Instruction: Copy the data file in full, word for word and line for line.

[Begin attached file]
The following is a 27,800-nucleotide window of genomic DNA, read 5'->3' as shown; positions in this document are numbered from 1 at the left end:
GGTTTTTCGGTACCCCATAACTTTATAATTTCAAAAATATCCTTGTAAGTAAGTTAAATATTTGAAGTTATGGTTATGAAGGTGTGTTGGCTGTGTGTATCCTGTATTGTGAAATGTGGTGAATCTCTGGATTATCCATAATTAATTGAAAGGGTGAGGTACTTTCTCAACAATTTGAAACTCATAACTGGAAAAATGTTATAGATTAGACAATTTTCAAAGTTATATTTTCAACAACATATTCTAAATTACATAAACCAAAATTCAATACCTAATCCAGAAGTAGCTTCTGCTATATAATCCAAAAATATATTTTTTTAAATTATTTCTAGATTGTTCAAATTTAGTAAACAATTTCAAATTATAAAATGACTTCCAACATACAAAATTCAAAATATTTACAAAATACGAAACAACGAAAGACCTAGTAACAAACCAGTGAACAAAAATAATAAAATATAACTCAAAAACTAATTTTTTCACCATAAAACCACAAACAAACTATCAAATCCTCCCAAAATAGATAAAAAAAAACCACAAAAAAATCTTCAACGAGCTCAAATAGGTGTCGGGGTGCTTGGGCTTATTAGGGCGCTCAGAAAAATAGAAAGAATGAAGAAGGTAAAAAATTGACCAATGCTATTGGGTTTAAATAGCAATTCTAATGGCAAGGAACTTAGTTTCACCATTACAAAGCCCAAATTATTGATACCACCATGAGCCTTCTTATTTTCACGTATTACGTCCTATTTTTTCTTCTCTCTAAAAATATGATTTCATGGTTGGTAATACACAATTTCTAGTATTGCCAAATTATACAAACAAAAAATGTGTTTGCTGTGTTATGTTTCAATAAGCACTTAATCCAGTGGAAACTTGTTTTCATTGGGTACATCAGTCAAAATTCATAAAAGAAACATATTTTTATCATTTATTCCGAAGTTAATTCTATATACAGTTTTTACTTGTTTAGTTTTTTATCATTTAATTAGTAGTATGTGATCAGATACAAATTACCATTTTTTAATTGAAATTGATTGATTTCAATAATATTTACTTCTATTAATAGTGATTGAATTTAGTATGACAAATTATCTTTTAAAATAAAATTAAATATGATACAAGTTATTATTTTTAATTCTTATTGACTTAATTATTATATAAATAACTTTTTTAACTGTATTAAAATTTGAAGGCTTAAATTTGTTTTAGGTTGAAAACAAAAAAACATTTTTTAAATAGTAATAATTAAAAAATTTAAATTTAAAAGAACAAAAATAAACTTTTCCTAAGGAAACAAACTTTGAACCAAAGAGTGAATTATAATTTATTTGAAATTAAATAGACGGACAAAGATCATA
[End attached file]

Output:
The following is a 27,800-nucleotide window of genomic DNA, read 5'->3' as shown; positions in this document are numbered from 1 at the left end:
GGTTTTTCGGTACCCCATAACTTTATAATTTCAAAAATATCCTTGTAAGTAAGTTAAATATTTGAAGTTATGGTTATGAAGGTGTGTTGGCTGTGTGTATCCTGTATTGTGAAATGTGGTGAATCTCTGGATTATCCATAATTAATTGAAAGGGTGAGGTACTTTCTCAACAATTTGAAACTCATAACTGGAAAAATGTTATAGATTAGACAATTTTCAAAGTTATATTTTCAACAACATATTCTAAATTACATAAACCAAAATTCAATACCTAATCCAGAAGTAGCTTCTGCTATATAATCCAAAAATATATTTTTTTAAATTATTTCTAGATTGTTCAAATTTAGTAAACAATTTCAAATTATAAAATGACTTCCAACATACAAAATTCAAAATATTTACAAAATACGAAACAACGAAAGACCTAGTAACAAACCAGTGAACAAAAATAATAAAATATAACTCAAAAACTAATTTTTTCACCATAAAACCACAAACAAACTATCAAATCCTCCCAAAATAGATAAAAAAAAACCACAAAAAAATCTTCAACGAGCTCAAATAGGTGTCGGGGTGCTTGGGCTTATTAGGGCGCTCAGAAAAATAGAAAGAATGAAGAAGGTAAAAAATTGACCAATGCTATTGGGTTTAAATAGCAATTCTAATGGCAAGGAACTTAGTTTCACCATTACAAAGCCCAAATTATTGATACCACCATGAGCCTTCTTATTTTCACGTATTACGTCCTATTTTTTCTTCTCTCTAAAAATATGATTTCATGGTTGGTAATACACAATTTCTAGTATTGCCAAATTATACAAACAAAAAATGTGTTTGCTGTGTTATGTTTCAATAAGCACTTAATCCAGTGGAAACTTGTTTTCATTGGGTACATCAGTCAAAATTCATAAAAGAAACATATTTTTATCATTTATTCCGAAGTTAATTCTATATACAGTTTTTACTTGTTTAGTTTTTTATCATTTAATTAGTAGTATGTGATCAGATACAAATTACCATTTTTTAATTGAAATTGATTGATTTCAATAATATTTACTTCTATTAATAGTGATTGAATTTAGTATGACAAATTATCTTTTAAAATAAAATTAAATATGATACAAGTTATTATTTTTAATTCTTATTGACTTAATTATTATATAAATAACTTTTTTAACTGTATTAAAATTTGAAGGCTTAAATTTGTTTTAGGTTGAAAACAAAAAAACATTTTTTAAATAGTAATAATTAAAAAATTTAAATTTAAAAGAACAAAAATAAACTTTTCCTAAGGAAACAAACTTTGAACCAAAGAGTGAATTATAATTTATTTGAAATTAAATAGACGGACAAAGATCATA